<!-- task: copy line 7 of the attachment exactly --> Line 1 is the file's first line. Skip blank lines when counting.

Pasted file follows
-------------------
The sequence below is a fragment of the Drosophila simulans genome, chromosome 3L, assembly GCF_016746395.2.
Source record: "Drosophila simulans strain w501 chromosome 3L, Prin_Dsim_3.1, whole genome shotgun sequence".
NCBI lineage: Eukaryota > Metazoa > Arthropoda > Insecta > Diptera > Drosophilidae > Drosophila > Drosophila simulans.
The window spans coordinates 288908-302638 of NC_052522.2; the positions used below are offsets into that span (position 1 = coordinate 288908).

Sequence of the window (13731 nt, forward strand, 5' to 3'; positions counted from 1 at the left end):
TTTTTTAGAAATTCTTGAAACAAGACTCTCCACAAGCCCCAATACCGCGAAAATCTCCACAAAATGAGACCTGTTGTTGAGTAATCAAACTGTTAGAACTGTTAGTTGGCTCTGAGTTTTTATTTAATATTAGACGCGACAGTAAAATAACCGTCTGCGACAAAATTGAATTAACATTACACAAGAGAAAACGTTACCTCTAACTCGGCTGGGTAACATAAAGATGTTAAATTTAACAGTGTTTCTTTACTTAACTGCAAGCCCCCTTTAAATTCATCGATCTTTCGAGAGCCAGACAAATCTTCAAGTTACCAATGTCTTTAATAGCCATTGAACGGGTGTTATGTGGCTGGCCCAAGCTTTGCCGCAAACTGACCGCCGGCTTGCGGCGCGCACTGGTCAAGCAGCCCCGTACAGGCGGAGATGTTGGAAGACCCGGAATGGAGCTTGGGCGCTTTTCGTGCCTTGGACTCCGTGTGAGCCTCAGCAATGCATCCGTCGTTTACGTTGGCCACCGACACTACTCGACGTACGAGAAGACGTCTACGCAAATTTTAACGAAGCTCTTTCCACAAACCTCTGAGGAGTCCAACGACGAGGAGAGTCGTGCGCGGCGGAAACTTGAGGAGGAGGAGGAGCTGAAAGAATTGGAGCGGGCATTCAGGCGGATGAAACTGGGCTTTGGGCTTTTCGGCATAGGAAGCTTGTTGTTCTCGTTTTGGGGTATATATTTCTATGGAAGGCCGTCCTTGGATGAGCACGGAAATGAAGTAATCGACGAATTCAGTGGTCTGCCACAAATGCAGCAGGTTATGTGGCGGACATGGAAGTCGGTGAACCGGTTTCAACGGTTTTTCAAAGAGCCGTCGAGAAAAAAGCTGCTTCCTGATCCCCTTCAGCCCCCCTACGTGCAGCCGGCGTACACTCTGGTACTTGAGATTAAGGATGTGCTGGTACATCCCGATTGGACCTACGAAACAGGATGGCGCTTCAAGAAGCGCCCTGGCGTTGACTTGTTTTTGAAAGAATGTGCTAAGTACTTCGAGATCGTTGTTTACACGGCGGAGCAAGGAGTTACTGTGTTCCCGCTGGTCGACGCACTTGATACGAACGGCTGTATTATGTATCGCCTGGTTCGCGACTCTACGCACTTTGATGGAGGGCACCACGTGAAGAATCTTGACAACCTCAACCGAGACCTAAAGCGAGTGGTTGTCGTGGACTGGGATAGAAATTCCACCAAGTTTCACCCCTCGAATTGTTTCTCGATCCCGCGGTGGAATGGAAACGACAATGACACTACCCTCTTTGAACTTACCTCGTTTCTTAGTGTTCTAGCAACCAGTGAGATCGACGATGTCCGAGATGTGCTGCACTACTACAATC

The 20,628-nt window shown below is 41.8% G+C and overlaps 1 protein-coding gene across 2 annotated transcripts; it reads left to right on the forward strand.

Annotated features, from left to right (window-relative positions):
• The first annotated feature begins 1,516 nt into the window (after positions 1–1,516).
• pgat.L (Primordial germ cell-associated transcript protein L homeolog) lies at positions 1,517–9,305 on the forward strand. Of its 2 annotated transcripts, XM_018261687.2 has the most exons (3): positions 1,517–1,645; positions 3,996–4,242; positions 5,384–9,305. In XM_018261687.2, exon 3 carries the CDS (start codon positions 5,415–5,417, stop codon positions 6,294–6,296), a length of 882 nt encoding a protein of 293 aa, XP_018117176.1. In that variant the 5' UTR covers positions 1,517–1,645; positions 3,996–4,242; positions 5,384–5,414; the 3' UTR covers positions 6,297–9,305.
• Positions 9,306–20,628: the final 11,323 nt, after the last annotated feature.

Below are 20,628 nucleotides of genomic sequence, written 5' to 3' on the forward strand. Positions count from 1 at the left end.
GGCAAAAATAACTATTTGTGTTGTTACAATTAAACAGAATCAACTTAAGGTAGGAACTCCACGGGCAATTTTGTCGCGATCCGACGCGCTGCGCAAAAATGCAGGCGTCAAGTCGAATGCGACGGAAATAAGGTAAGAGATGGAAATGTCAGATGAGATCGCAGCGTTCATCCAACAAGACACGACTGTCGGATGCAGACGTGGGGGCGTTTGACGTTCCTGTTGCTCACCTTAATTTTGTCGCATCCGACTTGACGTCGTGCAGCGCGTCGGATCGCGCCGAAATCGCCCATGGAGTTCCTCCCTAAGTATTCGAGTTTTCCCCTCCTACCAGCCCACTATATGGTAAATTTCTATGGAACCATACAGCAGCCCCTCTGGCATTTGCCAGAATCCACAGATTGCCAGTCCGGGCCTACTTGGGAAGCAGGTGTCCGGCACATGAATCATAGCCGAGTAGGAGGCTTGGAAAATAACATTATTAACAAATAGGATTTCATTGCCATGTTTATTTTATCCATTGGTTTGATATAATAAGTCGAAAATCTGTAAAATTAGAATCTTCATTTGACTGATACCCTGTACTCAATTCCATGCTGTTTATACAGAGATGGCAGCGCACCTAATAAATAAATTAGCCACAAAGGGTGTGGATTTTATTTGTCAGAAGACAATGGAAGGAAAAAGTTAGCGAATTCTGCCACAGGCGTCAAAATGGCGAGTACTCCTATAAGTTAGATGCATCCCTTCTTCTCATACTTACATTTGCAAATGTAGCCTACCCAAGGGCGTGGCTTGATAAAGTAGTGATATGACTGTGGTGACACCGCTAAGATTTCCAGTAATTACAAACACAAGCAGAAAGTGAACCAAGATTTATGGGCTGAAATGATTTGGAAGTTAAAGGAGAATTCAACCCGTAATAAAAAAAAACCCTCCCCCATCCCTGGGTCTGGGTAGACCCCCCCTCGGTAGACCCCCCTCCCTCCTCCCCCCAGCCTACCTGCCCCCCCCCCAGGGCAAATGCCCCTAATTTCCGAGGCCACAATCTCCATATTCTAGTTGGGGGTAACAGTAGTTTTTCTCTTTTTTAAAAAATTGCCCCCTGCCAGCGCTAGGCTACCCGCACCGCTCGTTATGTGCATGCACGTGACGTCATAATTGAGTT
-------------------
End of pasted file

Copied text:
The 20,628-nt window shown below is 41.8% G+C and overlaps 1 protein-coding gene across 2 annotated transcripts; it reads left to right on the forward strand.